According to the results presented, it seems promising to continue researching this recycling option for bricks from building demolition. Further studies on the spatial stability and the durability, such as frost resistance, carbonation behavior and chloride penetration resistance are required to prepare enable the application of brick powder in concrete.

Different approaches are conceivable for the production of suitable brick powders:

On the one hand, unmixed bricks can be obtained through selective demolition and processed into brick powder as a pozzolanic additive. However, it is questionable whether sufficient quantities of the required quality can be generated with this method

On the other hand, it is possible to make use of masonry rubble, which usually consists of various wall building materials as well as mortar and plaster, as a secondary source of raw materials. Sorting is then required to obtain a homogenous supply of bricks. Conventional density-based sorting methods are not very suitable for this, as the wall-building materials hardly differ in their density [27]. Sensor-based processes are conceivable, but they can only be used above grain sizes of approximately 8 mm, so that it would be possible to utilize only part of the masonry rubble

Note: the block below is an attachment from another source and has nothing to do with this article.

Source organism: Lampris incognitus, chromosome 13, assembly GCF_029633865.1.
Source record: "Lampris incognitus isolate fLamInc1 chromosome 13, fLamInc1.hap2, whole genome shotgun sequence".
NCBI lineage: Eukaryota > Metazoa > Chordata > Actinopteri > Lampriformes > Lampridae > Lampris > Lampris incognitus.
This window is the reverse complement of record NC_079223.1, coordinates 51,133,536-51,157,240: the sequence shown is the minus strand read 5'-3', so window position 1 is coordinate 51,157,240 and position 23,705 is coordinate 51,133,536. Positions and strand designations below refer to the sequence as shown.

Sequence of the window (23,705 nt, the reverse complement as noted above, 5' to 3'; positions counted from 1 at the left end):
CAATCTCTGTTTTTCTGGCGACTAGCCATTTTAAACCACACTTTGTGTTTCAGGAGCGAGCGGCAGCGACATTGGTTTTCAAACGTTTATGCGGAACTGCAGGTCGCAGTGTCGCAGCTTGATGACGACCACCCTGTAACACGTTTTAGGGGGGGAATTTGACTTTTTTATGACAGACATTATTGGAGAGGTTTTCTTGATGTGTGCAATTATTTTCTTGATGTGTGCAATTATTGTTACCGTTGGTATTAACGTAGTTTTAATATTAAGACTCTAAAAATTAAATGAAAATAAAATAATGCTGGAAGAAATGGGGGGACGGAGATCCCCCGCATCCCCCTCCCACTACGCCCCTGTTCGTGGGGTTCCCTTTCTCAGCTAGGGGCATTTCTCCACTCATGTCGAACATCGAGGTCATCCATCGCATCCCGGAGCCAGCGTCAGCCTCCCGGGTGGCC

A third possibility is separation of the brick particles from fine-grained masonry rubble or powder. First results are available regarding the feasibility of this method [27, 28]. The entire brick portion in the masonry rubble could be utilized

The recovery of brick fractions that are as homogenous as possible must be followed by the grinding process. This is the most important technical measure for achieving the necessary reactivity.

www.iab-weimar.de